Prime Time Sister Circle
PRIME TIME SISTER CIRCLE
Prime Time Sister Circle is an evidence-based, socially innovative intervention designed to improve the lifestyle of African American women between 40-75 in the areas of stress management, nutrition, fitness and prioritizing their own health. It’s a facilitated, culturally relevant component support group for women – augmented with experts in the targeted areas.
Between 2011 and 2019, PBWHA (in partnership with more than eight churches, and several other organizations) has graduated more than 300 women from the Prime Time Sister Circle program. Andrea Dongmo-Zebaze, Chizoba Onyekere, Liz Lazarus, and Mahlet Yared , students from the ”Social Determinants of Health” class of Dr. Andria Johnson at the University of Pennsylvania, conducted an oral survey of the experiences of Prime Time Sister Circle participants. See the following document for the results of their work.
Prime Time Sister Circle meets for two hours for 13 consecutive weeks in community based institutions and organizations. Preliminary clinical results in Philadelphia from September 2011 - June 2012 demonstrated a:
20% reduction in stress level of participants
68% of the participants lost weight
more than 75% retention rate in participants
17% decrease in hypertension from 40% at program start to 23% a program end
Andrea Dongmo-Zebaze, Chizoba Onyekere, Liz Lazarus, and Mahlet Yared , students from the ”Social Determinants of Health” class of Dr. Andria Johnson at the University of Pennsylvania, conducted an oral survey of the experiences of Prime Time Sister Circle participants. See the following document for the results of their work.
PBWHA partners with schools and community-based organizations to conduct workshops.
Please contact us if you have any questions or wish to host workshops at your site.
ADAPTATION AND EXPANSION
OPIOID PTSC: PBWHA and Drs. Gaston and Porter believed that the PTSC program had the potential to have a positive impact on the lives of women dealing with emotional and physical health issues including opioid addiction. The PTSC intervention could possibly provide a safe, supportive transitional space in which women could bridge the gap between being perceived- and often perceiving themselves- primarily in terms of their opioid/heroin addiction. PBWHA, Drs. Gaston and Porter, with support from the Philadelphia Department of Behavioral Health and Intellectual Disabilities Services, collaborated with Stop and Surrender, Inc., a local residential recovery program to implement the first Opioid Prime Time Sister Circle. Drs. Porter and Gaston conducted a focus group to take into consideration the stated needs and challenges of the participants. This first Circle provided preliminary results on the potential impact of the PTSC intervention on the physical and emotional health outcomes of midlife Black women who were in a substance abuse recovery program for opioid addiction. These results served the twofold purpose of providing evidence of the feasibility of conducting this type of study on a larger scale and yielding insights on the potential impact of the PTSC intervention with this population.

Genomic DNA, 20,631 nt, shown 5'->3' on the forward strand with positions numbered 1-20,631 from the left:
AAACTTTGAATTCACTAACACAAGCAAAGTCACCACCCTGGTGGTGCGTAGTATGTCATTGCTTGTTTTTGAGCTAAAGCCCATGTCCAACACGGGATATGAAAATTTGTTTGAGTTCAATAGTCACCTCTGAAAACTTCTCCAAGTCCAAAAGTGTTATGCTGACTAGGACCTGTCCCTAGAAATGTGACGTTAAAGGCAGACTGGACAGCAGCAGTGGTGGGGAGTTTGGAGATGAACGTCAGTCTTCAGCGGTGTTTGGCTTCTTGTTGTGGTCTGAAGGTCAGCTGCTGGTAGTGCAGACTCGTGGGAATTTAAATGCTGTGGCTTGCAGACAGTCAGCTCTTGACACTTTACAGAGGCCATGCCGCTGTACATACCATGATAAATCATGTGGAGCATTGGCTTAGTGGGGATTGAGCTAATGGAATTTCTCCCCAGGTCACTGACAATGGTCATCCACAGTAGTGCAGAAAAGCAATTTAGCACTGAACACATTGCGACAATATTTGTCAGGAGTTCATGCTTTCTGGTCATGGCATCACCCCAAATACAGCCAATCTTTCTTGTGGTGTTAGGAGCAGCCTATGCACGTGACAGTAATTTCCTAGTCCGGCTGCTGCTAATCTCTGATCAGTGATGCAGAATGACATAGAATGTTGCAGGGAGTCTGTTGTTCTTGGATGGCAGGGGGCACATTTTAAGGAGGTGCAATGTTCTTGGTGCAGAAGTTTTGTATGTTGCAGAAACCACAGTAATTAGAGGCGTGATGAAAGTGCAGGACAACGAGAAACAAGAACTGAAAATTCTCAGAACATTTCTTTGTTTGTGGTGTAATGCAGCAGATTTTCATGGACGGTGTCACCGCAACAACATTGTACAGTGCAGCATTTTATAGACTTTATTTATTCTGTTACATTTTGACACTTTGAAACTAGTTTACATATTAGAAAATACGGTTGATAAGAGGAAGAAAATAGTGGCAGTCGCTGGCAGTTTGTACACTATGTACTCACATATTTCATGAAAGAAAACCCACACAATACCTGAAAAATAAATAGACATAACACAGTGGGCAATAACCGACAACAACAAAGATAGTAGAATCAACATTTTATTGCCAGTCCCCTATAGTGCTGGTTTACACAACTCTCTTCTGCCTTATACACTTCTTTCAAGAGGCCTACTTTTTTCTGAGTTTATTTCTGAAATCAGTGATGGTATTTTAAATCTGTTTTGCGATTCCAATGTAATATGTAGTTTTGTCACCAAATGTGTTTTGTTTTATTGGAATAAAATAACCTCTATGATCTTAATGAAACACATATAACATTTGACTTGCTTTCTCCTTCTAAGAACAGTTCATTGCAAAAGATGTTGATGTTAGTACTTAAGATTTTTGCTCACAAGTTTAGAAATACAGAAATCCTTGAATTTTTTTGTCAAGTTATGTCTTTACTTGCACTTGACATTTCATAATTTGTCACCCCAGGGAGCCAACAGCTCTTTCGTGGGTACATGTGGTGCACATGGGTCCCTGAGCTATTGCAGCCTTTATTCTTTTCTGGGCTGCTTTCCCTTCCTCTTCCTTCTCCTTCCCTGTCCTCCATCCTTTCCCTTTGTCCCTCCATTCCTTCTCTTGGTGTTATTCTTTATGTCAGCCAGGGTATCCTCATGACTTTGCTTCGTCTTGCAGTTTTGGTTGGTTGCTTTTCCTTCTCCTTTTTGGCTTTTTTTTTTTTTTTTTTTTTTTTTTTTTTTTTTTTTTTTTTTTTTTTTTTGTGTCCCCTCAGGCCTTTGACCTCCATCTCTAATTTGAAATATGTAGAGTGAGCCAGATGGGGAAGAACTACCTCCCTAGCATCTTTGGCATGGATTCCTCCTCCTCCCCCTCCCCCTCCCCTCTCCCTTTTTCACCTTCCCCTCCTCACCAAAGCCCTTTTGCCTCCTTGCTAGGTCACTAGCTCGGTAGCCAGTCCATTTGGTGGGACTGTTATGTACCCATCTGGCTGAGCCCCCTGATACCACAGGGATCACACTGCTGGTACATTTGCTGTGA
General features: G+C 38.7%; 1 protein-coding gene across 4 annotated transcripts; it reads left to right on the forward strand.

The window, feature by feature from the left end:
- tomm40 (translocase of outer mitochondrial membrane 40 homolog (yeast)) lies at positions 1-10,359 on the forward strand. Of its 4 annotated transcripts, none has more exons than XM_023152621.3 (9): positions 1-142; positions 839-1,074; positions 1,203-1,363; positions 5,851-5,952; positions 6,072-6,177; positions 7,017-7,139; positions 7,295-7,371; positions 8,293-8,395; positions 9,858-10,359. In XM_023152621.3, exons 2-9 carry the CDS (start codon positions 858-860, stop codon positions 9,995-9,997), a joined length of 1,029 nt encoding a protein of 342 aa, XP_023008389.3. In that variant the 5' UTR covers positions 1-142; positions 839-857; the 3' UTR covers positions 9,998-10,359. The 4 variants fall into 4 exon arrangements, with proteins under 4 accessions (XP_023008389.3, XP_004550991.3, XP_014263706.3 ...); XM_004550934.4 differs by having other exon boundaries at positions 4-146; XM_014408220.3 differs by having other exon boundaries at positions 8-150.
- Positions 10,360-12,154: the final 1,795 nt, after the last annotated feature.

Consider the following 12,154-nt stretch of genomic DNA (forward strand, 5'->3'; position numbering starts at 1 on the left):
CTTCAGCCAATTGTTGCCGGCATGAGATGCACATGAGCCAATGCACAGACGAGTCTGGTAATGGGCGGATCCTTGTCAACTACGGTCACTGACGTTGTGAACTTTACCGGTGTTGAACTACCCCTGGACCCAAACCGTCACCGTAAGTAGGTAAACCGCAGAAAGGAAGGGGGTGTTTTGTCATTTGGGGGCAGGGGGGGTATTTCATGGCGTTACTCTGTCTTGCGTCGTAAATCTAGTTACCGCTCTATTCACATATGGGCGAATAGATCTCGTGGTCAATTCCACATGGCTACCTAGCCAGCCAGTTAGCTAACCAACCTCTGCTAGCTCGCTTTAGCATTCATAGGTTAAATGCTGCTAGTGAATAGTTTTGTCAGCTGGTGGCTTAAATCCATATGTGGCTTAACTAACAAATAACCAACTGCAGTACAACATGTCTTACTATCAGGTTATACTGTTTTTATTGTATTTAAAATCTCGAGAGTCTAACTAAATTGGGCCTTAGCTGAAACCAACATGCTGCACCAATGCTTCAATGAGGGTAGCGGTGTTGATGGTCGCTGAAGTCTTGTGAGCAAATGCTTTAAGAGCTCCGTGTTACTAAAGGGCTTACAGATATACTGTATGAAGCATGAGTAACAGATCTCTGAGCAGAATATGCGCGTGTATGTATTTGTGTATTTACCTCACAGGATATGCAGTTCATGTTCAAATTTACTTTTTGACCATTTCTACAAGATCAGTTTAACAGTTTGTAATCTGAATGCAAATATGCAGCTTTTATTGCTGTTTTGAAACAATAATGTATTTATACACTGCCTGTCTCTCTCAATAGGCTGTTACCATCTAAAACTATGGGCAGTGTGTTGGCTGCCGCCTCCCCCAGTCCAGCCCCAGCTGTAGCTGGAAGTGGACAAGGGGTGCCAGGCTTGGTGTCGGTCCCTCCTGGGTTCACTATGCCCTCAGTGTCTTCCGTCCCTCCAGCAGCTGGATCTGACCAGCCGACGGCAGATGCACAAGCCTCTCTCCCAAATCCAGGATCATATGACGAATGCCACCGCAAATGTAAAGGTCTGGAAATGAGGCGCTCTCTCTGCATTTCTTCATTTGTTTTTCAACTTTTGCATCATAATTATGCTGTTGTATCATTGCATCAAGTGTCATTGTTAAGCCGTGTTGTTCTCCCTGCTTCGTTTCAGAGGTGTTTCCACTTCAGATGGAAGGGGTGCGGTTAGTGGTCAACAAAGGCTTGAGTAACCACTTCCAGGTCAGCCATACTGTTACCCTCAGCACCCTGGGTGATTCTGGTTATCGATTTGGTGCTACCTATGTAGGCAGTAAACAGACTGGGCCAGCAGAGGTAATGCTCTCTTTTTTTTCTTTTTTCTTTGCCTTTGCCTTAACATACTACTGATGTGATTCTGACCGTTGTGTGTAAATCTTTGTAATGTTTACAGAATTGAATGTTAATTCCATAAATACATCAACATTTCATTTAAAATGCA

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MILLENNIAL PTSC: Given the success of the Prime Time Sister Circles, graduates of the Philadelphia PTSC program, and PBWHA interns expressed that a program similar to PTSC would be beneficial for younger women. The Philadelphia Black Women’s Health Alliance and Gaston & Porter Health Improvement Center have come together to adapt and expand this program to the needs of young women between the ages of 18 and 39. This project offers an opportunity to develop and evaluate an intervention that prevents and/or reduces the onset of chronic diseases and improve infant and maternal mortality and morbidity outcomes.
A survey and two focus groups were conducted to capture the voices of women in the identified age group and guide development of the project. The finding of the survey and focus groups revealed that the most important issues to this group are: 1) emotional and mental health, 2) physical health 3) sexual health and relationships and substance abuse. The project was funded by the Department of Behavioral Health and Intellectual Disabilities Services. We would like to acknowledge involvement of Consultant, Kassandra McGlonn, MS – doctoral candidate and the following interns:
Kaira Brickhouse, MPH
Aissia Correll, MPH
Audretta Parker, BS
Lauren Satchell, MPH
Shanice Campbell, MPH
Zeeherah Eugene, BS
Alexandra Pierre, BS
Kenna Yadeta, MPH
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